Just as the return leg of a journey seems shorter, as if the mental energy has already been spent on the outlay, and now you are being pulled magnetically back home, unpacking feels easier than packing. The difficult decisions are already made. Did I need that second whisk, or the book about Alexander von Humboldt? Either way, it’s too late.
To quote one of my mentors, “there is no try - only do.” The great masters of style make elegance look effortless because to them it is truly no burden. Being a man of grace lightens life’s load. I am unfamiliar with the travails of the “jeans and polo guy,” but doubt if these unpadded shoulders could carry such a burden.
Autumn has always been my favorite season to dress for. While I enjoy the longer days of summer; I find that the high temperatures make it so that I can’t dress the way I’d like to without looking like a sweaty mess within two seconds of stepping out of the air conditioned confines of my apartment. Most people start to make plans about what the upcoming year is going to be like but to me, this is a perfect time to start making changes and why not begin by getting rid of that nagging voice in your head that tells you that you can’t pull off certain looks.
In the beginning, there is only navy, grey, white, and brown. Perhaps army green if you like to wear military gear on the weekend or olive if have a tailor in Naples. But there comes a time in every clothes-wearing man’s life when he tires of the traditional menswear palette. “I’ll have no more of this monotonous uniform!” he cries. “Let there be color!” he demands. And so there is color.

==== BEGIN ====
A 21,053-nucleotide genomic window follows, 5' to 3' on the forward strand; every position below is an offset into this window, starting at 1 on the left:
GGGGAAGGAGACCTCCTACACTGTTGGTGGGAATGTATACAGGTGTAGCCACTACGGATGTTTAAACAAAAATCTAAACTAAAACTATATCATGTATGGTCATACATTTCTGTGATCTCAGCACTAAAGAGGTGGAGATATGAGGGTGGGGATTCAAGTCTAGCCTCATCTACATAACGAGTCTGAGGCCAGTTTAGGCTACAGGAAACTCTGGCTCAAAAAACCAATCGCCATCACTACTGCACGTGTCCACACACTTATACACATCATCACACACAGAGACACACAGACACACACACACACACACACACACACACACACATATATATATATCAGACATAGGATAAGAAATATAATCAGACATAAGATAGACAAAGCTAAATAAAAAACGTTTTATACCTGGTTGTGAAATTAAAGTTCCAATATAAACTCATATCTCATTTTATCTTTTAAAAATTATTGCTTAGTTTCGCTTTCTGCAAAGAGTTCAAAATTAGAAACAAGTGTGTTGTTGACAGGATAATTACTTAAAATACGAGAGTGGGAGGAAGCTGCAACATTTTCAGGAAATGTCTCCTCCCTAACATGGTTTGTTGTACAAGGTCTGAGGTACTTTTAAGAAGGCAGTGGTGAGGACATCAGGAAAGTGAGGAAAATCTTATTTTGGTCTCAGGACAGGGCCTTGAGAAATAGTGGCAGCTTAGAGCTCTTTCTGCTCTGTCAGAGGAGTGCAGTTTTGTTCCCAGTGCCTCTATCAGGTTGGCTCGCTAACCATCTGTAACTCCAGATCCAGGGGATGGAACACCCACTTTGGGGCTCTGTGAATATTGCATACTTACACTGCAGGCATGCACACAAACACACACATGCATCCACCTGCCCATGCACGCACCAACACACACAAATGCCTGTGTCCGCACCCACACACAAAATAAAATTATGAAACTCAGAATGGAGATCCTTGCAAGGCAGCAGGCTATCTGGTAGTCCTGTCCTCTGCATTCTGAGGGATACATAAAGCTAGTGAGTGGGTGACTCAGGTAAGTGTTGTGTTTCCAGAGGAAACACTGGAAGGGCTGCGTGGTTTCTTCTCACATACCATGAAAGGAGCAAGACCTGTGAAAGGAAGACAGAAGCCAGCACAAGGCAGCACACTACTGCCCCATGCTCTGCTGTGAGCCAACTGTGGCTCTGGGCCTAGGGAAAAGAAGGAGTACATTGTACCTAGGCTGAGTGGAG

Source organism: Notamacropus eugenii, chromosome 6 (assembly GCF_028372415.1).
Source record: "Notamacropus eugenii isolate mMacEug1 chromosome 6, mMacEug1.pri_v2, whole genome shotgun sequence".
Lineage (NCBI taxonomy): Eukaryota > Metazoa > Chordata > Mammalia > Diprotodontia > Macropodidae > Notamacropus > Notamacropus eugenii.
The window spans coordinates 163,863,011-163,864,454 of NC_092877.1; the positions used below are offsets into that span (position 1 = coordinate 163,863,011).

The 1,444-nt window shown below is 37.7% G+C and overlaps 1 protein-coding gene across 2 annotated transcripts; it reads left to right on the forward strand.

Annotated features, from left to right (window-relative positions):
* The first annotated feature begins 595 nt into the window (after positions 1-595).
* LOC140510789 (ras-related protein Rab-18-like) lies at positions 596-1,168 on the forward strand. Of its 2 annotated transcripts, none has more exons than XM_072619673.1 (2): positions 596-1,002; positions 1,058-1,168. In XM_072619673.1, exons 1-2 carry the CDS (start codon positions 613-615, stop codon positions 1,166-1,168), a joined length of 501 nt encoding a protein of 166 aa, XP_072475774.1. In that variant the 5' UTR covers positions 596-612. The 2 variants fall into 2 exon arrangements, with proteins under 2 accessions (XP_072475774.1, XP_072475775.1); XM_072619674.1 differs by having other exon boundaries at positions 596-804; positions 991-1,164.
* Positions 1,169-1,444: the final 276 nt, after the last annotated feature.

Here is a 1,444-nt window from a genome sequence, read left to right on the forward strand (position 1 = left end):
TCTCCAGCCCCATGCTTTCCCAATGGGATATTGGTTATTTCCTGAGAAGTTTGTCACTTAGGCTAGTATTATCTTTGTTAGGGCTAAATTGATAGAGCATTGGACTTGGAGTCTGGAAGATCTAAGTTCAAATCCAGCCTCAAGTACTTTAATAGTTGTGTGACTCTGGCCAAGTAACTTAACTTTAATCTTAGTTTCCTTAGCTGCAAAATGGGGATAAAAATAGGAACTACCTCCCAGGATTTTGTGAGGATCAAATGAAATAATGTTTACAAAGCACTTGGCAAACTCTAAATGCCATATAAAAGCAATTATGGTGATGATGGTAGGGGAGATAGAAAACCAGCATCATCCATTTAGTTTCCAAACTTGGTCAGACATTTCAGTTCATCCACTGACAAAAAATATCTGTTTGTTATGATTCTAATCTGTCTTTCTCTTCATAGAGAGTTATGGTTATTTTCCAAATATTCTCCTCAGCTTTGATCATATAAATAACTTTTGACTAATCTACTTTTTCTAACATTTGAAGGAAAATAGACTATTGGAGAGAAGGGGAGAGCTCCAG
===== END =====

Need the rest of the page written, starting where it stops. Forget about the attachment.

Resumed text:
One of the joys of custom made clothing is getting to choose your own details. But there are plenty of subtle yet distinctive embellishments that can be put on bespoke and off-the-peg clothing alike. Any jacket shipped with unfinished sleeves, for instance, is ready and waiting for any button configuration you care to conjure.
The conventional wisdom within classic menswear is that the shirt collar performs the necessary function of framing the wearer’s face. Hence the fixation with collar height, and in particular the structural integrity of the unbuttoned collar, the collapsed collar providing no frame at all. Without such a frame, so the theory goes, the face is but a naked, wilting canvas, wandering through the world utterly bereft of protection, purpose, and presentation.
I’ve come to believe this theory is a bit overwrought.
Today’s men’s suit began life in the Victorian era as a less formal alternative to morning and frock coats, the standard business dress of the time. Because this “lounge suit” was more informal, there were few restrictions on its design, and therefore could be found in all manner of fabrics and permutations.
When a man’s tastes tend toward the idiosyncratic, when he sports a French tuck at the bar where everyone else’s hems hide entirely behind their waistbands, we would like to think those tastes are protected. That he has knitted his various coping mechanisms into an invisible shield that sends all but the kindest words ricocheting across the floor.